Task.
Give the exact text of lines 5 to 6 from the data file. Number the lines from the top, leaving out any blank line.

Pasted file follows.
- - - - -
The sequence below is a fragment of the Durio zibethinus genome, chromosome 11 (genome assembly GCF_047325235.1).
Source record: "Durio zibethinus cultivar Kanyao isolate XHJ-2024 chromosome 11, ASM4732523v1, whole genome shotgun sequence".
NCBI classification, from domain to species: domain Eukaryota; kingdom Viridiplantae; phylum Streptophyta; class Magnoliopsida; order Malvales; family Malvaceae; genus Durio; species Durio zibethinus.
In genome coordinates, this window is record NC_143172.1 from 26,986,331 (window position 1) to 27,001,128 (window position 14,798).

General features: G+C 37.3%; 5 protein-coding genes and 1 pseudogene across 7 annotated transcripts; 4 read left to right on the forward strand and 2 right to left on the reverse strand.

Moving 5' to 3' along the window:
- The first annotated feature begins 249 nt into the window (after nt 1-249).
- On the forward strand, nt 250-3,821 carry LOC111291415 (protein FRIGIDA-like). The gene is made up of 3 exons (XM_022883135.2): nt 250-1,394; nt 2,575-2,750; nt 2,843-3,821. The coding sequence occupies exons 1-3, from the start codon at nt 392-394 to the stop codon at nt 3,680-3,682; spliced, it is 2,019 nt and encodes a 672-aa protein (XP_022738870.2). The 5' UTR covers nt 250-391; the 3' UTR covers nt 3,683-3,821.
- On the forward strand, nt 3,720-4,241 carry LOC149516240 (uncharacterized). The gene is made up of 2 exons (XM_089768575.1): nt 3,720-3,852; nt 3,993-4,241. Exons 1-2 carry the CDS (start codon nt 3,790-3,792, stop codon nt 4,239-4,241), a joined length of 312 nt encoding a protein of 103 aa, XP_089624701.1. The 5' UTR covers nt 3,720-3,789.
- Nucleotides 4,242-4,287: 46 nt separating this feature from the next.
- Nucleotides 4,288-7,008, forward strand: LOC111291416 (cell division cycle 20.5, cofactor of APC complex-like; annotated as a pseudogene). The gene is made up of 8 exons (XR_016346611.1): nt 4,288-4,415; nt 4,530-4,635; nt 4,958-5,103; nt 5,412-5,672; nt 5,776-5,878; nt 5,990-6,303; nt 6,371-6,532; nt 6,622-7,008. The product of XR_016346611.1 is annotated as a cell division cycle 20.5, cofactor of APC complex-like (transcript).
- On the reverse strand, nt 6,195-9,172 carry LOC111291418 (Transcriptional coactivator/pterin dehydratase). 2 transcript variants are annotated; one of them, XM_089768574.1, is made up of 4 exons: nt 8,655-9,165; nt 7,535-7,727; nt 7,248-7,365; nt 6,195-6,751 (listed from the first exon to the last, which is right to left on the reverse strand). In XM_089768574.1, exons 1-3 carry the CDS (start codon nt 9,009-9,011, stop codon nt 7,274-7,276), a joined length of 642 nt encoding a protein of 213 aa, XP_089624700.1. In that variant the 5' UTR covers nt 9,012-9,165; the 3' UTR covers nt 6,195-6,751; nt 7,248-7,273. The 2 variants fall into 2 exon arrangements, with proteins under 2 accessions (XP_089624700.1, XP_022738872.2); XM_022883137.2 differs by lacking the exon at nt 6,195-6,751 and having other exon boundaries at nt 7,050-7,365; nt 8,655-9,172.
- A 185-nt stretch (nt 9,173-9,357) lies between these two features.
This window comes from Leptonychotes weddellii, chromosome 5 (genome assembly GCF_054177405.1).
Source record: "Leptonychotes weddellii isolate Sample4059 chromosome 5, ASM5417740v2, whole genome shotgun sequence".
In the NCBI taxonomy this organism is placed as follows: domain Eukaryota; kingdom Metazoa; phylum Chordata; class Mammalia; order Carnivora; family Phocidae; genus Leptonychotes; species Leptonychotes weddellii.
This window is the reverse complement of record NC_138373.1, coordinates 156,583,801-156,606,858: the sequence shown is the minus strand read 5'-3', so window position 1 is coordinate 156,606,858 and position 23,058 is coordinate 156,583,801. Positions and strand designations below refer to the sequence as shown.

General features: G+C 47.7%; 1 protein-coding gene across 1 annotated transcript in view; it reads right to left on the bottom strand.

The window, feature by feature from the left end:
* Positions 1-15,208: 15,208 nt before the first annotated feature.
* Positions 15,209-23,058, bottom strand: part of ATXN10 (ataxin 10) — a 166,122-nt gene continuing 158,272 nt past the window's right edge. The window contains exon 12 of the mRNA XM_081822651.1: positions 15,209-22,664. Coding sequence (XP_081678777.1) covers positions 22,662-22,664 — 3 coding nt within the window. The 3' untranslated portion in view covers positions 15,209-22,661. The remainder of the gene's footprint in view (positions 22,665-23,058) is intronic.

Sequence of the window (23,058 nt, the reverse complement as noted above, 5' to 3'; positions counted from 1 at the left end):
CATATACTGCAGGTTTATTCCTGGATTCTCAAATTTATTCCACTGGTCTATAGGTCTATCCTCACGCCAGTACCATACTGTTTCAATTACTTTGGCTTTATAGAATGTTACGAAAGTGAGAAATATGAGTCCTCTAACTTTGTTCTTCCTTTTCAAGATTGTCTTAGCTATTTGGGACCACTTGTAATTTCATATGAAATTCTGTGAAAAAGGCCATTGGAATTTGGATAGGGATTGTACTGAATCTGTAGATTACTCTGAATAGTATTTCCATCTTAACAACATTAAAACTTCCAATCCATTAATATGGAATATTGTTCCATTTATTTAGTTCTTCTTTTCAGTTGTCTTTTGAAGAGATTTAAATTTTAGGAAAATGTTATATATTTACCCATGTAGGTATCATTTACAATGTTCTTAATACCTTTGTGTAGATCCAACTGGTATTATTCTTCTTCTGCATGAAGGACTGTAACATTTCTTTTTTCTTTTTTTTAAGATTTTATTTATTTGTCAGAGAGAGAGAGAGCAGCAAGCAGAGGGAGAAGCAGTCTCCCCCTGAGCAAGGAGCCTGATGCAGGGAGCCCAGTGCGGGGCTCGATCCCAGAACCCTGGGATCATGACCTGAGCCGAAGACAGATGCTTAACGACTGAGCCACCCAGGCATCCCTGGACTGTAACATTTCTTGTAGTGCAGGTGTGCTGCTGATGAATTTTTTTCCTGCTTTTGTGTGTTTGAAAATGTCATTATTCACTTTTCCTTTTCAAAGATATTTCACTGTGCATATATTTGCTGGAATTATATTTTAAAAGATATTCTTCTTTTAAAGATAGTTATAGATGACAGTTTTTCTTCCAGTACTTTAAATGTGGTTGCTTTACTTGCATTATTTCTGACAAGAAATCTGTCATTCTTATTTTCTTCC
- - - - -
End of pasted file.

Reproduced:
General features: G+C 37.3%; 5 protein-coding genes and 1 pseudogene across 7 annotated transcripts; 4 read left to right on the forward strand and 2 right to left on the reverse strand.

Moving 5' to 3' along the window: